Lotanna was a linguistic prodigy. As a child, she spoke Igbo and English, learned Yoruba in primary school, Hausa in secondary and taught herself Spanish. But it was Japanese, with its syllabic writing system, that crystallised her frustration with how African languages, especially her native Igbo, were written.

“Ever since I first learned to write Igbo in school, I have been infuriated with Samuel Ajayi Crowther,” she blogged in 2009. “The Roman system of writing was obviously never designed to accommodate African languages, but Mr. Crowther nevertheless proceeded to use it to write down all three major Nigerian languages, thereby bringing untold agony and exasperation on all future generations of young Nigerians.”

“For the Roman script, the tone marking is a big issue for me, especially because of Yoruba and the way we write,” Tubosun said during a phone interview. “There is also the technology, when we don’t have the tools to write it.” For example, Unicode is famous for incorrectly rendering certain Yoruba vowels. “So maybe if we have some other way of writing that can bypass the obstacles that Unicode presents. It might give us a new way of writing these languages.”

Lotanna started to research African writing systems and found out about Nsibidi which originated from the Cross river valley (south-east Nigeria) and consists of inscriptions in sanctuaries and special forms of language used among members of certain secret societies. 

Precolonial sub-Saharan Africa is largely perceived, by western sources, as without a history of writing systems. But systems such as Nsibidi and Gicandi from the Kikuyu of Kenya, even if arcane, say otherwise. The Ge’ez script has also been in use in Ethiopia since 500 B.C. Since the 1800s, more African scripts – Mende in southern Sierra Leone, Loma in northern Liberia, Bamum in Cameroon – have been devised to perpetuate local lingua.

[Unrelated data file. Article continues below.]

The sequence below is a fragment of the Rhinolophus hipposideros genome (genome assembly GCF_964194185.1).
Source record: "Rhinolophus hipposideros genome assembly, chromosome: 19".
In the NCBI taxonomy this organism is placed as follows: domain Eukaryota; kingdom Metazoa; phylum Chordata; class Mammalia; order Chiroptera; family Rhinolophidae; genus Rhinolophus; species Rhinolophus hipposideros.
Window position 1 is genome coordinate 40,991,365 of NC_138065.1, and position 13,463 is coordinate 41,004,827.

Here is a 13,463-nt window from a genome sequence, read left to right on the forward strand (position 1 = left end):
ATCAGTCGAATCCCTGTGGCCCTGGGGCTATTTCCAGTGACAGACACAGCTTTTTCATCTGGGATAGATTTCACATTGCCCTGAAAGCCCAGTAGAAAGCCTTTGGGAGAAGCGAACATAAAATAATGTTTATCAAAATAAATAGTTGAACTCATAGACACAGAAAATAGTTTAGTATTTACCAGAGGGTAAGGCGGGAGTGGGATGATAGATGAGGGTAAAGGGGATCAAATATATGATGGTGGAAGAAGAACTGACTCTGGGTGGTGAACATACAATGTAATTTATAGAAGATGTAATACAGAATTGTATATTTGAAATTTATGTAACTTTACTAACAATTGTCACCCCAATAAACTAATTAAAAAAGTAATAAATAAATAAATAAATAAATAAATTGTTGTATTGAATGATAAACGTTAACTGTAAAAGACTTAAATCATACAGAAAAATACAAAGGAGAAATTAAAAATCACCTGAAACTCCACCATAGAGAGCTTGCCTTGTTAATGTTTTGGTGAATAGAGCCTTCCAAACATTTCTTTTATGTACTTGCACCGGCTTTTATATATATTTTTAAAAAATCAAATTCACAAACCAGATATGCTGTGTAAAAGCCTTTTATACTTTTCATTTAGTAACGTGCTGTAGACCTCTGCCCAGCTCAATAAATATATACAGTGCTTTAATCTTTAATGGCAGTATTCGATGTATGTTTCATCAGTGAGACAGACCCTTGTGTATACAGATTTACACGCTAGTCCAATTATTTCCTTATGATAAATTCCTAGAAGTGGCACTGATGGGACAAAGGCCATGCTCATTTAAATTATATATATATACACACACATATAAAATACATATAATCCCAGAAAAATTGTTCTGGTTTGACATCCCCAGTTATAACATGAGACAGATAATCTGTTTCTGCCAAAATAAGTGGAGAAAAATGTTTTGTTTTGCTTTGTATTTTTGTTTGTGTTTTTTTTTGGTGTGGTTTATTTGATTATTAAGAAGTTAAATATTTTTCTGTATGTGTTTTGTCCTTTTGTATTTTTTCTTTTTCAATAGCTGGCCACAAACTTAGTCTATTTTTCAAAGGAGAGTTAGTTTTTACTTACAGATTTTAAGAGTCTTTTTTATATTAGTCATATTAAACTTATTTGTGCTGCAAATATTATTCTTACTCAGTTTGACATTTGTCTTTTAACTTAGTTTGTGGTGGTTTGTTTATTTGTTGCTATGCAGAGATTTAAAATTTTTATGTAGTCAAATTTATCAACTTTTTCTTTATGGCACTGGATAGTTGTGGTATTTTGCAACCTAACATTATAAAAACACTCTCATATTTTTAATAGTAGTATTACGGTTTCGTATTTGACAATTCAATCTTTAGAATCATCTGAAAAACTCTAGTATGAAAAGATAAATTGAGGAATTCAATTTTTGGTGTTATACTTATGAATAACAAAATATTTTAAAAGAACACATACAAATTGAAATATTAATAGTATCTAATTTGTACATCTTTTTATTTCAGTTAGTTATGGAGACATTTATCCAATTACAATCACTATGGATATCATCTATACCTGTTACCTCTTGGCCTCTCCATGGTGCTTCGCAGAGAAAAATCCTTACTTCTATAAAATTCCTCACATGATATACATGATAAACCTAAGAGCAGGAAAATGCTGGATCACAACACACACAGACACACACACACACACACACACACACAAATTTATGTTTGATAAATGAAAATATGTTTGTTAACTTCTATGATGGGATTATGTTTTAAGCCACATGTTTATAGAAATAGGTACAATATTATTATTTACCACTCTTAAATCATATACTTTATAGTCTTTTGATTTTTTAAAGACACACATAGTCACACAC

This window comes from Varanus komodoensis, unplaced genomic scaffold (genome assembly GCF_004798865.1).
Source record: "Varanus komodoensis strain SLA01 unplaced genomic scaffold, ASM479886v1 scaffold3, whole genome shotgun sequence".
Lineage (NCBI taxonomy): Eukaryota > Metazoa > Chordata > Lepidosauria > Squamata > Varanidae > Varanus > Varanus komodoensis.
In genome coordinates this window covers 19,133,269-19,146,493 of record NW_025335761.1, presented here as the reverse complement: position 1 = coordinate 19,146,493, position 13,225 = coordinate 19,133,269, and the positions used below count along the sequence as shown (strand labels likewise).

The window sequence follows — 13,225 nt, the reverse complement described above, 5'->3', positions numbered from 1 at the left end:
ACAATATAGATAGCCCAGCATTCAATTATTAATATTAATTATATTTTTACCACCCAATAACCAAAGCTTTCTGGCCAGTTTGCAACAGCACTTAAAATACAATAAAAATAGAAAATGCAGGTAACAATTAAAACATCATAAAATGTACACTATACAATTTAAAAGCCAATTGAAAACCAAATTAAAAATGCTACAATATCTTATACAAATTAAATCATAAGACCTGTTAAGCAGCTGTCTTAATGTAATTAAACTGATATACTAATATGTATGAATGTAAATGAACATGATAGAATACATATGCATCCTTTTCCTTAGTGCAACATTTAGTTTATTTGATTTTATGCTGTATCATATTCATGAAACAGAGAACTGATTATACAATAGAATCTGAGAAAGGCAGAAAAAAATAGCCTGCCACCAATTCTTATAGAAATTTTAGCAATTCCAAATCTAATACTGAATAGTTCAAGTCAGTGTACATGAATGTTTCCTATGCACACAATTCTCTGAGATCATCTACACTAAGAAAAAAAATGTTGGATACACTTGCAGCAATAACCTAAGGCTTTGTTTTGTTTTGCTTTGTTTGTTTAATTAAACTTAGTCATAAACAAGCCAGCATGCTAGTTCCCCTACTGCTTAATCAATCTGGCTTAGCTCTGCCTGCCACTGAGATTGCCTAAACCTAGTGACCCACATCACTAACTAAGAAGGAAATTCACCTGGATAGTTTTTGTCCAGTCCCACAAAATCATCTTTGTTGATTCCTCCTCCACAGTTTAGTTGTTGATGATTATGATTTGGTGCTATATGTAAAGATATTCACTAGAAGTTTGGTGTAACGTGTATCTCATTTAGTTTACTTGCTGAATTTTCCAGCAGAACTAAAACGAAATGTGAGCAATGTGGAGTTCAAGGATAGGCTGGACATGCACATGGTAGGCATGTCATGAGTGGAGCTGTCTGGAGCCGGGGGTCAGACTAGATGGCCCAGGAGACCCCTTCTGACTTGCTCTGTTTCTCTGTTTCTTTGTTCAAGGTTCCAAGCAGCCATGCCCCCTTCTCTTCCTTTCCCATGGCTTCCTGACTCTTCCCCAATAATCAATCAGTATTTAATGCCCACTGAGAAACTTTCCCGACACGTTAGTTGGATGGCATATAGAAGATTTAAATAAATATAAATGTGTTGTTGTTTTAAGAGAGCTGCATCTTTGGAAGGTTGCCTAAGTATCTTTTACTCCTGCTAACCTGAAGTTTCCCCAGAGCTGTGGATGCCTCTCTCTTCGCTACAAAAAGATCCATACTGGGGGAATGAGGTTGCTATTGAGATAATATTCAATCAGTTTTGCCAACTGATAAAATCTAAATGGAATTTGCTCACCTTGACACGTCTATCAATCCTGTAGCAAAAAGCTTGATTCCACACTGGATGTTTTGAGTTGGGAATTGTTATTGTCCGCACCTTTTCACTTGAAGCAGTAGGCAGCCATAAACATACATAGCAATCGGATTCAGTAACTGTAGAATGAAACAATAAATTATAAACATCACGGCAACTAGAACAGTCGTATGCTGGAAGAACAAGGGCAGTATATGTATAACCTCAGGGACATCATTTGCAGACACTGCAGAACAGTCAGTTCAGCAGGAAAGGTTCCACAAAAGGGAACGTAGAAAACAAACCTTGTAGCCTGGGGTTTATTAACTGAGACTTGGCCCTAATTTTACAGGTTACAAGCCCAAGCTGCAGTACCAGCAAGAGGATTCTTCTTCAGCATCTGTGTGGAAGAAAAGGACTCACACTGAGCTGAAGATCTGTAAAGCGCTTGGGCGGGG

Armed with the knowledge that it was possible to create a writing system unique to Igbo, Lotanna, in 2008, started work.

At first, she planned to revive Nsibidi and supplement it with Ndebe. So, Igbo would be written in two scripts. (Japanese is notably written in three) 

She completed the first iteration of Ndebe during the American winter break of 2008, bleeding into 2009 when she first wrote about the project on her blog. Then she was 20 and wanted to start an “Igbo Academy”.

“My goal is for the Igbo Academy to expand Igbo vastly by developing additions and modifications to the Igbo language that will greatly encourage its use in everyday life by Igbos and non-Igbos alike, and that will make Igbo relevant and expansive enough to be regularly used in business, politics, fashion, news, literature, dialogue, and in every other sphere of life,” she wrote at the time.

Lotanna speaks multiple languages. Photo Credit: Lotanna Igwe-Odunze
Lotanna speaks multiple languages. Photo Credit: Lotanna Igwe-Odunze

 

But her blog posts gained little traction. 

“I was a bit naive,” she told this reporter. “Everyone said it’s a great idea, but nobody wanted to do the work.” When she posted it on Nairaland, a Nigerian digital newsboard, “a lot of people insulted and laughed at me. Especially a lot of Igbo people. They said this is rubbish. And I got into very heated arguments with people over it. So I ended up doing all the work by myself.”